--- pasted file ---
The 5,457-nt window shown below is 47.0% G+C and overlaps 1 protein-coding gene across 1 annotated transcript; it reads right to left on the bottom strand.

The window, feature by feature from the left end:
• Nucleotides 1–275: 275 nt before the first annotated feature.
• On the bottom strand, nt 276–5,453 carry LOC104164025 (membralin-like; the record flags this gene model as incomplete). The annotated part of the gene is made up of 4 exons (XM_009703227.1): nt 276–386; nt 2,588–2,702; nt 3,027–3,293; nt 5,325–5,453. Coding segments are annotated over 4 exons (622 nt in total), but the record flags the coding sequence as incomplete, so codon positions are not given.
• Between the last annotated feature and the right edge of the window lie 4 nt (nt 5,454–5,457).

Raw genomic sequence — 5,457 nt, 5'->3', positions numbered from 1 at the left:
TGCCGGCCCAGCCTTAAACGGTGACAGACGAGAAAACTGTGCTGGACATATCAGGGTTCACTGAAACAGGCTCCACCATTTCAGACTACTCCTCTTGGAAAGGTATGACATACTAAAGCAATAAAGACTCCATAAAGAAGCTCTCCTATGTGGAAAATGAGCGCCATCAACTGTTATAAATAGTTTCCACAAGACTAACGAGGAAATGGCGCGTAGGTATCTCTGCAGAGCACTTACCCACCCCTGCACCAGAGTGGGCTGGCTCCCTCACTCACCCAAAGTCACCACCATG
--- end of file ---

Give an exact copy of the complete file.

The 5,457-nt window shown below is 47.0% G+C and overlaps 1 protein-coding gene across 1 annotated transcript; it reads right to left on the bottom strand.

The window, feature by feature from the left end:
• Nucleotides 1–275: 275 nt before the first annotated feature.
• On the bottom strand, nt 276–5,453 carry LOC104164025 (membralin-like; the record flags this gene model as incomplete). The annotated part of the gene is made up of 4 exons (XM_009703227.1): nt 276–386; nt 2,588–2,702; nt 3,027–3,293; nt 5,325–5,453. Coding segments are annotated over 4 exons (622 nt in total), but the record flags the coding sequence as incomplete, so codon positions are not given.
• Between the last annotated feature and the right edge of the window lie 4 nt (nt 5,454–5,457).

Raw genomic sequence — 5,457 nt, 5'->3', positions numbered from 1 at the left:
TGCCGGCCCAGCCTTAAACGGTGACAGACGAGAAAACTGTGCTGGACATATCAGGGTTCACTGAAACAGGCTCCACCATTTCAGACTACTCCTCTTGGAAAGGTATGACATACTAAAGCAATAAAGACTCCATAAAGAAGCTCTCCTATGTGGAAAATGAGCGCCATCAACTGTTATAAATAGTTTCCACAAGACTAACGAGGAAATGGCGCGTAGGTATCTCTGCAGAGCACTTACCCACCCCTGCACCAGAGTGGGCTGGCTCCCTCACTCACCCAAAGTCACCACCATG